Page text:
Don’t be worried about your own read-aloud skills. Teachers and librarians don’t have a magic secret talent for doing this. The thing that makes activities most interesting to children is the attentive interest of a loving adult. Nothing can replace this. Study after study shows that early reading with children helps them learn to speak, interact, bond with parents and read early themselves.

Reading with your child is an opportunity to talk about your own values and ideas, and to get to know your child better. Read-aloud sessions are not just for young children, either. Reading with kids who already know how to read helps them feel close to loving adults, to gain understanding of the world around them by talking about the ideas they’re reading, and to be empathetic citizens of the world.  Continue reading “Reading With Your Child”

Literacy: Not What It Used to Be

On November 21, the Grade 4/5 classes of Ms Johansen, Ms Evans and Ms Lee held their annual PowerPlay Young Entrepreneur Show in the Maywood gym.

According to Ms Johansen, the team leader of the project, “This is a program that the Grade 4/5 classes are doing where students learn to build their own business, starting from developing their product through market research, all the way to manufacturing and selling their product, and learning about cost/price/profit, marketing, money management, and how to connect to customers” along the way.
To learn more about the project, click ‘Continue Reading’ below. And when you’re done reading the post, click the ‘Back’ button on your browser to return to the blog Mainpage.

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Birthday Books Galore!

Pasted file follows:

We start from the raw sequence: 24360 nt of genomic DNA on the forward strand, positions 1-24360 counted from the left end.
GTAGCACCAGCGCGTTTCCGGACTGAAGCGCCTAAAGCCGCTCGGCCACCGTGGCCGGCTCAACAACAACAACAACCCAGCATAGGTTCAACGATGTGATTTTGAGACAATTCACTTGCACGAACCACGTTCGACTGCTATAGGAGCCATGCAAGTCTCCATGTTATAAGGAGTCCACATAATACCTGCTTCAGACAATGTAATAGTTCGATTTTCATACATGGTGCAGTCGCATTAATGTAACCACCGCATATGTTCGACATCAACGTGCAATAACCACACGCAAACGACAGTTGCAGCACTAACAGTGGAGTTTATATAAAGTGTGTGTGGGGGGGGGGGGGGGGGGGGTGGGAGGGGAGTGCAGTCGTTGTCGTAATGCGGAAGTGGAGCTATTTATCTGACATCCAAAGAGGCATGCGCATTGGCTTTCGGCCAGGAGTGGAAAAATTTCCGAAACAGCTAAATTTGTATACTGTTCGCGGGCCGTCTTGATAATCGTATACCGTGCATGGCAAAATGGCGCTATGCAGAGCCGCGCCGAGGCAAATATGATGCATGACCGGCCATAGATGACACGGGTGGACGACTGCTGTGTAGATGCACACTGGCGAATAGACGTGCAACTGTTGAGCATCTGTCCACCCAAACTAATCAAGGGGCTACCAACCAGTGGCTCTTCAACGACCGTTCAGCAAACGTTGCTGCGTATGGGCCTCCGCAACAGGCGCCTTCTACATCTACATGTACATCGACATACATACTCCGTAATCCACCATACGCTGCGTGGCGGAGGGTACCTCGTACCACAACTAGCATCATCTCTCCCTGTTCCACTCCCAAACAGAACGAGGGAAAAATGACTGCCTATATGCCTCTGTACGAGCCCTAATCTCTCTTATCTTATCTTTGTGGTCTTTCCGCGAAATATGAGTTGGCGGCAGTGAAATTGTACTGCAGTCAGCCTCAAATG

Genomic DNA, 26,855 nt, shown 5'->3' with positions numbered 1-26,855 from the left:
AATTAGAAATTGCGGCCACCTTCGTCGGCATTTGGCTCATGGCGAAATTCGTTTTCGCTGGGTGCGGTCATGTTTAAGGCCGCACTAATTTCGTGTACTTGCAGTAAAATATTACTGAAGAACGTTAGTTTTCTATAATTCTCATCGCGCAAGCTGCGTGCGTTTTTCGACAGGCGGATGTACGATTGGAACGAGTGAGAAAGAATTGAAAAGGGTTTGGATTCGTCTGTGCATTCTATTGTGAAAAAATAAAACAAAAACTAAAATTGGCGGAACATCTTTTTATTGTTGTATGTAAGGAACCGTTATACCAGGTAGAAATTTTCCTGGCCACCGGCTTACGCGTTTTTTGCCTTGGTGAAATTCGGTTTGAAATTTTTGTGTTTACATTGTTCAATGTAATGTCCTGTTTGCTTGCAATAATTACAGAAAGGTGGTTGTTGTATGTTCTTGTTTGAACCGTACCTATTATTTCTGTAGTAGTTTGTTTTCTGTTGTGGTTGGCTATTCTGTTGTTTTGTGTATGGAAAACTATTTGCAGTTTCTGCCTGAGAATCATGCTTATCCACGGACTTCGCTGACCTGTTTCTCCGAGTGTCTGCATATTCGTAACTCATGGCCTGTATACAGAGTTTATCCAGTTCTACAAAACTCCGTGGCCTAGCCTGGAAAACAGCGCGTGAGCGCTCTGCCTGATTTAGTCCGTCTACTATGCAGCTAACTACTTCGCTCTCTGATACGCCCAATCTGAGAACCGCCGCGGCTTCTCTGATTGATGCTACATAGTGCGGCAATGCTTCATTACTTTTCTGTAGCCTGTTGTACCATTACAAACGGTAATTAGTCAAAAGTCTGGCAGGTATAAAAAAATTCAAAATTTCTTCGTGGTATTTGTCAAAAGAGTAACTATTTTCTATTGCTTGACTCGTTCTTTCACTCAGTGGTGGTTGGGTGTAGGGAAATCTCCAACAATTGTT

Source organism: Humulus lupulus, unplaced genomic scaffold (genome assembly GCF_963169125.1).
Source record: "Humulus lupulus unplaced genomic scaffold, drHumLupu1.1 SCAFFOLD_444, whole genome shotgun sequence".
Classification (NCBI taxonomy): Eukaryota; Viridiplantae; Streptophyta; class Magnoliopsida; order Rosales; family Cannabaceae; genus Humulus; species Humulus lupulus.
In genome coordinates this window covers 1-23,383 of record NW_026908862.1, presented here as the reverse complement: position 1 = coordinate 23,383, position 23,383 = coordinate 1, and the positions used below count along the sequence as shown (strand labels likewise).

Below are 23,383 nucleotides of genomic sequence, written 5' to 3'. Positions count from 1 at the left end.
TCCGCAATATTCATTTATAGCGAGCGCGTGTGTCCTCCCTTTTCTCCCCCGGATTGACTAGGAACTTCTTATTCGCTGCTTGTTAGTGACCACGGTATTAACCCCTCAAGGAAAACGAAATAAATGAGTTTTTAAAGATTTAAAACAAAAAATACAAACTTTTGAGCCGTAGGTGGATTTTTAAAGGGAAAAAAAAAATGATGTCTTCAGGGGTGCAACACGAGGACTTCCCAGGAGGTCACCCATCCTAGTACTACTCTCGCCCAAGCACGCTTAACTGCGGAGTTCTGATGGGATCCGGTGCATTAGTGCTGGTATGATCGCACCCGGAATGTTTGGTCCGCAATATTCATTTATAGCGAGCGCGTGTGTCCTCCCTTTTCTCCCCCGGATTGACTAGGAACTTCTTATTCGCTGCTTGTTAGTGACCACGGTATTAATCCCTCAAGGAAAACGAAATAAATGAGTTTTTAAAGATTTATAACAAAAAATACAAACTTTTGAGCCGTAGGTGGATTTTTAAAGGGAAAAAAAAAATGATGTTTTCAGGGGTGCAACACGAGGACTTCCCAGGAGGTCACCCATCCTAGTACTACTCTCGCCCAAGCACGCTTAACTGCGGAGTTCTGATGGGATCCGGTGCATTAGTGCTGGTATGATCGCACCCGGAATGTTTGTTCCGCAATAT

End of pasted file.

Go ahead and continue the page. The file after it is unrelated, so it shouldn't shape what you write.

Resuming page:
The Burnaby Rotary Club has been a steady supporter of the Maywood Library. In October, as they have done every year for the past number of years, volunteers presented a cheque in the amount of $2500 to purchase books for every student at Maywood to receive a book in the month of their birthday. These photos are from the November Birthday Book Celebration. Before choosing their books, primary students listen to a volunteer reading a story. Volunteers help students make the tough choices about which book they want, and write the names of the recipients in the books.

(Note: If you click on the ‘Full Screen’ icon in the top right corner, use the ‘Escape’ button on your keyboard, or the ‘Back’ button on your mobile device or tablet to return to this page)



What is a library for?

A library is for reading to yourself or to someone else

Students from Division 17 reading during their book exchange time.

It’s for listening to someone read to you

A Rotary Club volunteer reading to a group of students during the November Birthday Book Celebration.

It’s for reading with someone you love

Preschoolers and their family members from the Strong Start Program, getting practice reading together.

Study after study shows that early reading with children helps them learn to speak, interact, bond with parents and read early themselves, and reading with kids who already know how to read helps them feel close to caretakers, understand the world around them and be empathetic citizens of the world. (Joyce, 2017).

For more ideas on “How to Raise A Reader,” see this review in the Burnaby Now newspaper